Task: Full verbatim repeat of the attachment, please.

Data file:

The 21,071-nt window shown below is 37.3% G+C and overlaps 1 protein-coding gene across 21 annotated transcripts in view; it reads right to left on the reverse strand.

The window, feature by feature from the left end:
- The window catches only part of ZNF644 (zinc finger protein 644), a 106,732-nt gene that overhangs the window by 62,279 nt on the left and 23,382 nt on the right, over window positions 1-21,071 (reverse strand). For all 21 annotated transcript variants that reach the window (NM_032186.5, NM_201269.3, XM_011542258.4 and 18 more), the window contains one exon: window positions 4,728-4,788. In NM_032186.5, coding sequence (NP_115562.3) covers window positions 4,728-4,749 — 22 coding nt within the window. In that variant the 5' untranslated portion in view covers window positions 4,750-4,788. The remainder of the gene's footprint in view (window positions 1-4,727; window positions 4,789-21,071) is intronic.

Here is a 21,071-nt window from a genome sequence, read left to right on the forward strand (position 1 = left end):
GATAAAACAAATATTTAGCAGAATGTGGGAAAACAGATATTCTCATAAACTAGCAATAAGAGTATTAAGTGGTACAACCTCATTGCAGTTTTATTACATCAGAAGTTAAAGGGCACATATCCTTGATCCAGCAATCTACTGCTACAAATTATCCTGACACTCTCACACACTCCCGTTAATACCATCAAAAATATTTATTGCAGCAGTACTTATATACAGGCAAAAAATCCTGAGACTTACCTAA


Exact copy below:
The 21,071-nt window shown below is 37.3% G+C and overlaps 1 protein-coding gene across 21 annotated transcripts in view; it reads right to left on the reverse strand.

The window, feature by feature from the left end:
- The window catches only part of ZNF644 (zinc finger protein 644), a 106,732-nt gene that overhangs the window by 62,279 nt on the left and 23,382 nt on the right, over window positions 1-21,071 (reverse strand). For all 21 annotated transcript variants that reach the window (NM_032186.5, NM_201269.3, XM_011542258.4 and 18 more), the window contains one exon: window positions 4,728-4,788. In NM_032186.5, coding sequence (NP_115562.3) covers window positions 4,728-4,749 — 22 coding nt within the window. In that variant the 5' untranslated portion in view covers window positions 4,750-4,788. The remainder of the gene's footprint in view (window positions 1-4,727; window positions 4,789-21,071) is intronic.

Here is a 21,071-nt window from a genome sequence, read left to right on the forward strand (position 1 = left end):
GATAAAACAAATATTTAGCAGAATGTGGGAAAACAGATATTCTCATAAACTAGCAATAAGAGTATTAAGTGGTACAACCTCATTGCAGTTTTATTACATCAGAAGTTAAAGGGCACATATCCTTGATCCAGCAATCTACTGCTACAAATTATCCTGACACTCTCACACACTCCCGTTAATACCATCAAAAATATTTATTGCAGCAGTACTTATATACAGGCAAAAAATCCTGAGACTTACCTAA